Artist Spotlight, brazilian music, Classical, music phenomena »

The Saudade of Frederic Chopin, Alexander Scriabin, and Baden Powell

Posted June 13, 2016 by | 0 Comments
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I find it interesting when other languages have words denoting or describing things that the English language has no equivalent for. Saudade is a Portuguese-language word difficult to translate adequately, one which describes a deep emotional state of nostalgic longing for something or someone that one was fond of and which is lost. It may have come from the Portuguese musical form of fado; that word …

Artist Spotlight, Jazz, Latin, Music History, music phenomena »

How Dizzy Gillespie and U.S. V.P. Dan Quayle’s Business Card Saved A Great Cuban Trumpeter

Posted June 6, 2016 by | 0 Comments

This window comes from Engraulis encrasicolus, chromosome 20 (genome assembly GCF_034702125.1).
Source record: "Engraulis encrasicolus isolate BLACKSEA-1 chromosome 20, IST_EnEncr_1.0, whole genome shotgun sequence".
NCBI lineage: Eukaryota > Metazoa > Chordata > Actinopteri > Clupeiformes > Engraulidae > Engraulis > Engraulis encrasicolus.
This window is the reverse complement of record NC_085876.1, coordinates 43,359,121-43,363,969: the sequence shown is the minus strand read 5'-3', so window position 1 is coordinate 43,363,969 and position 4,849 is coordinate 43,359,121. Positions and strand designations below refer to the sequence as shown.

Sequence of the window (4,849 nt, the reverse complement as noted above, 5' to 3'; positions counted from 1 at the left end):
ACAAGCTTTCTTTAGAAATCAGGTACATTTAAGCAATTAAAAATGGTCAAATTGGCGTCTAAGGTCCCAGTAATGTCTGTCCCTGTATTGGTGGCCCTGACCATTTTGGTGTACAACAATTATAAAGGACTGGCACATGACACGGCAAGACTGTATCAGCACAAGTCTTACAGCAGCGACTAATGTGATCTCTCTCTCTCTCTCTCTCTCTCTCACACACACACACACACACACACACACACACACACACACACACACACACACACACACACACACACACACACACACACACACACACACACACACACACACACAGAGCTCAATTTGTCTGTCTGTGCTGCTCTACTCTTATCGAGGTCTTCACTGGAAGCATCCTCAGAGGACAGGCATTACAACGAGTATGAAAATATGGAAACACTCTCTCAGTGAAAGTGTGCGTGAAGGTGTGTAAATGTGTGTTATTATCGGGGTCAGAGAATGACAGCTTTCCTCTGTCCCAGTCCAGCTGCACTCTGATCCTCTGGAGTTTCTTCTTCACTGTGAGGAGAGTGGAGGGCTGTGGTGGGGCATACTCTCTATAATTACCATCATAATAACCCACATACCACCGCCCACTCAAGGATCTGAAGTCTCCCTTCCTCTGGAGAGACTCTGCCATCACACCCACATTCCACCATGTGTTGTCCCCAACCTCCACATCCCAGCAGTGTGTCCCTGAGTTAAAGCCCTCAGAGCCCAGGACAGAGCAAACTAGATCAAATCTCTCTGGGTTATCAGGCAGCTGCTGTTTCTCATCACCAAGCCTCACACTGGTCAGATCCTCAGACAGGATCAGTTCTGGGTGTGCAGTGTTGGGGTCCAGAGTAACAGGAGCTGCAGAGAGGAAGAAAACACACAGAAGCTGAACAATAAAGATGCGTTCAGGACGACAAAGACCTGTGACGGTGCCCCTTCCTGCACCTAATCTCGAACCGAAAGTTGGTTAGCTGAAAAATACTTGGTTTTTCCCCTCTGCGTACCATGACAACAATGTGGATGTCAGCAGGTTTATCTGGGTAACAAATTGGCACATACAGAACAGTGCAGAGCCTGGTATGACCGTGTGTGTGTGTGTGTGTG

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It’s not easy to be a jazz musician – or anything but a classical musician - in Cuba.  It’s like the former Soviet Union, where jazz was forbidden and banned. Stalin sent Russia’s Louis Armstrong, Eddie Rosner, to the gulag (Soviet jazz fans called Satchmo the American Eddie Rosner). It’s hard enough to even get a decent instrument if you’re a young Cuban musician; and since you have …

Artist Spotlight, Classical, Performances & Events »

Eric Whitacre, Choral Composer, Returns to LA

Posted May 25, 2016 by | 0 Comments